The defeat of Napoleon in 1815 marked a critical shift in Britain’s self-image, a shift that Evan Gottlieb argues was deeply reflected in the literature that would come to be known as Romantic.
“Britain found itself in a position like America today, a hegemonic world power, but with military, economic and geo-political limits,” said Gottlieb, a Research Fellow and assistant professor of English at OSU. “Especially near the end of the Napoleonic Wars, Romantic fiction began to help Britons not only conceive of their world globally—as a complex and uneven network of flows and exchanges of ideas, people, goods, and money—but also to understand their nation’s new role as the primary world power.”
In his Center project, Gottlieb is exploring the relationship between Romanticism and the developing processes of globalization and related social changes, including the rise of European secular nationalism, the growth and expansion of modern forms of capital, and the adoption of a universalizing definition of progress predicated on cultural and industrial modernization.
“Many historians now agree that the Congress of Vienna, convened in September, 1814, to ensure European stability after Napoleon’s defeat, marked the beginning of a new world order dominated by sovereign European nation-states, with Britain as the ‘first among equals,’ said Gottlieb. “By combining contemporary theoretical concepts used to describe and understand globalization with careful historicization and close interpretation, I intend to demonstrate that British Romanticism can be viewed as a primary cultural manifestation of long-durational globalization.”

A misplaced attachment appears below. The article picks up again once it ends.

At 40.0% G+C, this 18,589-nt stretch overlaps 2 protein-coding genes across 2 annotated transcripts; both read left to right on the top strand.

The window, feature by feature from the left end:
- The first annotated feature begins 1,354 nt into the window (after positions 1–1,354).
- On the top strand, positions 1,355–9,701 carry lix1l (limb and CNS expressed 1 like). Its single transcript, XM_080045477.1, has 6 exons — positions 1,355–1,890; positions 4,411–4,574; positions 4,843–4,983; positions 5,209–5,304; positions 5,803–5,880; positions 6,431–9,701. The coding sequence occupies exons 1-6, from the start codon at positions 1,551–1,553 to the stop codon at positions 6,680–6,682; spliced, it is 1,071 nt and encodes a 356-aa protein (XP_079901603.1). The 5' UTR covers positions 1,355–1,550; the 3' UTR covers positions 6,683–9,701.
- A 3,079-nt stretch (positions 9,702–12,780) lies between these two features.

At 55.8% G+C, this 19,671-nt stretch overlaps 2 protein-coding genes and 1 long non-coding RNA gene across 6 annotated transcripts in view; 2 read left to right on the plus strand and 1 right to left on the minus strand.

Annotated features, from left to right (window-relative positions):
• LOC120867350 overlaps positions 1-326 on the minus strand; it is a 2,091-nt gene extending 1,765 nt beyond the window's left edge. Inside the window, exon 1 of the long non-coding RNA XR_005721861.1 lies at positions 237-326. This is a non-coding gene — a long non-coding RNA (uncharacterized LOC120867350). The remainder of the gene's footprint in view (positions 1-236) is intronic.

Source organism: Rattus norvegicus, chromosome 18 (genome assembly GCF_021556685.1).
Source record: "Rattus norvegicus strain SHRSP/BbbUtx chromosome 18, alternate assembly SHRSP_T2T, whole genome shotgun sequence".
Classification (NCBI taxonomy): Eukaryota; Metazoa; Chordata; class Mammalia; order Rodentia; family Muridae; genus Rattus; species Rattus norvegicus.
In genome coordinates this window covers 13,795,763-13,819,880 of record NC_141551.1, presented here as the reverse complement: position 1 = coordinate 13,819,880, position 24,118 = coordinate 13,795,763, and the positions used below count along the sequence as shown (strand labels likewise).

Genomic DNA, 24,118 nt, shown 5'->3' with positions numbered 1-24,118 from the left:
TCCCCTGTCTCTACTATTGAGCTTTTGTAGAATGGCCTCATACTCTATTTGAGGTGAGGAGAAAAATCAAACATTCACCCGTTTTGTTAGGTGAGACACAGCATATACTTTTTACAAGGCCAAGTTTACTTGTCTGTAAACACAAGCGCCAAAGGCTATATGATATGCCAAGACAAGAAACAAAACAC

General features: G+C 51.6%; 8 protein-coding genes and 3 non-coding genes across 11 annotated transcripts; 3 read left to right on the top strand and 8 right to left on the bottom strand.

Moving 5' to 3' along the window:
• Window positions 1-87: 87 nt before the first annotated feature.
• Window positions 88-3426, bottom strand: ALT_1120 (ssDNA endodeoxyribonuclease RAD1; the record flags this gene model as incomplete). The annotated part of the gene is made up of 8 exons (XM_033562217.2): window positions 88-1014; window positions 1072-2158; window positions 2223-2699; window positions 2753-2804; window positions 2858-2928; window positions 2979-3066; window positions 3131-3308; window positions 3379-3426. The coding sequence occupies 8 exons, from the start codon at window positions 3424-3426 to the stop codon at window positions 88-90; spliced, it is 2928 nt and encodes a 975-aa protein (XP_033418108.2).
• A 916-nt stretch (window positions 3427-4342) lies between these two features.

Though this might appear counterintuitive given that globalization is assumed to be a highly contemporary phenomenon, and Romanticism is generally associated with local attachments and nationalism rather than cosmopolitanism, Gottlieb argues that Romantic-era writers such as Ann Radcliffe, Percy Shelley, Lord Byron, and Walter Scott, helped teach British readers how to think of themselves as citizens of an increasingly globalized world. The challenge for British authors and readers at the time was to learn to conceptualize their cultural, political and economic situation relative to the rest of the world, that is, as connected to and yet different from—and generally superior to—other societies.
During his Center tenure, Gottlieb is writing the book’s introduction, as well as a chapter on Walter Scott’s 1823 novel of European nation-building, Quentin Durward, in which Scott traces the construction of the secular concept of sovereignty necessary for the formation of our modern world order.
“The main goals of my project are to demonstrate not only that early globalization influenced the development of important works of Romantic poetry and prose, but also that Romantic literature in turn played a significant role in shaping Anglo-American perceptions of global relations, many of which remain prevalent today.”